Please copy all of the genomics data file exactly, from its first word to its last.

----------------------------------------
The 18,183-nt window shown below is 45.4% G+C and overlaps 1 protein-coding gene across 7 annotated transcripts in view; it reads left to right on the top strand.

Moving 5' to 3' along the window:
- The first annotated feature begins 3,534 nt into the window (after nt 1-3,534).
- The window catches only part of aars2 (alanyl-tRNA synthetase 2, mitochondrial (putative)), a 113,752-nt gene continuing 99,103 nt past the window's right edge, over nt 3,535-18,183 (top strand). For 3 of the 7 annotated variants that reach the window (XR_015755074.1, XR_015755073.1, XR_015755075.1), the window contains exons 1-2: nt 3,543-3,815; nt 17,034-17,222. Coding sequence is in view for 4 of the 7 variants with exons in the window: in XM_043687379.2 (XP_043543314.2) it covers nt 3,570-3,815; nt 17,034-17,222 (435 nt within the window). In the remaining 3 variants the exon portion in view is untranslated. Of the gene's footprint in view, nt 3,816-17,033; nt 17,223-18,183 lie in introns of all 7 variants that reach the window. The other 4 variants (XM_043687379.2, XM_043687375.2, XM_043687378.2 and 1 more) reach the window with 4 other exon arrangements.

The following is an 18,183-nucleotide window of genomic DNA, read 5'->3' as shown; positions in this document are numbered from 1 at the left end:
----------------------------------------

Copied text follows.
The 18,183-nt window shown below is 45.4% G+C and overlaps 1 protein-coding gene across 7 annotated transcripts in view; it reads left to right on the top strand.

Moving 5' to 3' along the window:
- The first annotated feature begins 3,534 nt into the window (after nt 1-3,534).
- The window catches only part of aars2 (alanyl-tRNA synthetase 2, mitochondrial (putative)), a 113,752-nt gene continuing 99,103 nt past the window's right edge, over nt 3,535-18,183 (top strand). For 3 of the 7 annotated variants that reach the window (XR_015755074.1, XR_015755073.1, XR_015755075.1), the window contains exons 1-2: nt 3,543-3,815; nt 17,034-17,222. Coding sequence is in view for 4 of the 7 variants with exons in the window: in XM_043687379.2 (XP_043543314.2) it covers nt 3,570-3,815; nt 17,034-17,222 (435 nt within the window). In the remaining 3 variants the exon portion in view is untranslated. Of the gene's footprint in view, nt 3,816-17,033; nt 17,223-18,183 lie in introns of all 7 variants that reach the window. The other 4 variants (XM_043687379.2, XM_043687375.2, XM_043687378.2 and 1 more) reach the window with 4 other exon arrangements.

The following is an 18,183-nucleotide window of genomic DNA, read 5'->3' as shown; positions in this document are numbered from 1 at the left end: